User interface for in-vehicle systems with on-wheel finger spreading gestures and head-up displays

02/21/2021 ∙ by Sang-Hun Lee, et al. ∙ 0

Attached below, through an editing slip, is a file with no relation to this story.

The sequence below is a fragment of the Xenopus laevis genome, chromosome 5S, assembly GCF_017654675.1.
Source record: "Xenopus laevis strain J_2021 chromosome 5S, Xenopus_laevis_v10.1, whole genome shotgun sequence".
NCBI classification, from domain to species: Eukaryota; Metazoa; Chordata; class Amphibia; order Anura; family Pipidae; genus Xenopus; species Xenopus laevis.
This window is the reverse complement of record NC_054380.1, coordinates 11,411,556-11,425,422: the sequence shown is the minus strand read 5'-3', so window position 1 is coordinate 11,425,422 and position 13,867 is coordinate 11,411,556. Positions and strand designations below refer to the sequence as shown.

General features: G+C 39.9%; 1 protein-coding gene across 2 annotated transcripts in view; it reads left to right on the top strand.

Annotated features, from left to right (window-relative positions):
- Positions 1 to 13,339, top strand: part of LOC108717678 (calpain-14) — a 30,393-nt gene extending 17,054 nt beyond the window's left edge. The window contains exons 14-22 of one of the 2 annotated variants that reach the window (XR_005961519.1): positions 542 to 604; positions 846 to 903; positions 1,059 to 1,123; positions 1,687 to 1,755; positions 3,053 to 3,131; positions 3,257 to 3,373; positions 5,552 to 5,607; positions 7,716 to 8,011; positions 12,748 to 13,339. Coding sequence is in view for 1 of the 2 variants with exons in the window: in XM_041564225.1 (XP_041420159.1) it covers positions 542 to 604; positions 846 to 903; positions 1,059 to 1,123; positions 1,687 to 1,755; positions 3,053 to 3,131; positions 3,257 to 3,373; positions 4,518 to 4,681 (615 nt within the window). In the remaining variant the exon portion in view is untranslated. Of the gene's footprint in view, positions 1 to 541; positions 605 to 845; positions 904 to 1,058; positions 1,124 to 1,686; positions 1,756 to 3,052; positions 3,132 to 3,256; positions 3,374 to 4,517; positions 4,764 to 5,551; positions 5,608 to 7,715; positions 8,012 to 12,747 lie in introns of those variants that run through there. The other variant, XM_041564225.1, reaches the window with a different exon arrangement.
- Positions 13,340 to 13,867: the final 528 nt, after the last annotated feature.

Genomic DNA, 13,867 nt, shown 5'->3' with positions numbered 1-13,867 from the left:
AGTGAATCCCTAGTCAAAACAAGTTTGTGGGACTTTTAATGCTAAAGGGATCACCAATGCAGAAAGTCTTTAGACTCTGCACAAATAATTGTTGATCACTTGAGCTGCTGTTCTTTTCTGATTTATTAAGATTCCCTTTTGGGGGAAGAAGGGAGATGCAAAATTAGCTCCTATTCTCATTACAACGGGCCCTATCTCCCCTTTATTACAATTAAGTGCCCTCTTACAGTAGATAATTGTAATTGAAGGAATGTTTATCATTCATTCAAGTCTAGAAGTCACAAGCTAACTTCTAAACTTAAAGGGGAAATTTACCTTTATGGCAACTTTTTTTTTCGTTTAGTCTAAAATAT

Interacting with an in-vehicle system through a central console is known to induce visual and biomechanical distractions, thereby delaying the danger recognition and response times of the driver and significantly increasing the risk of an accident. To address this problem, various hand gestures have been developed. Although such gestures can reduce visual demand, they are limited in number, lack passive feedback, and can be vague and imprecise, difficult to understand and remember, and culture-bound. To overcome these limitations, we developed a novel on-wheel finger spreading gestural interface combined with a head-up display (HUD) allowing the user to choose a menu displayed in the HUD with a gesture. This interface displays audio and air conditioning functions on the central console of a HUD and enables their control using a specific number of fingers while keeping both hands on the steering wheel. We compared the effectiveness of the newly proposed hybrid interface against a traditional tactile interface for a central console using objective measurements and subjective evaluations regarding both the vehicle and driver behaviour. A total of 32 subjects were recruited to conduct experiments on a driving simulator equipped with the proposed interface under various scenarios. The results showed that the proposed interface was approximately 20 response than the traditional interface, whereas its performance in maintaining vehicle speed and lane was not significantly different from that of the traditional one.



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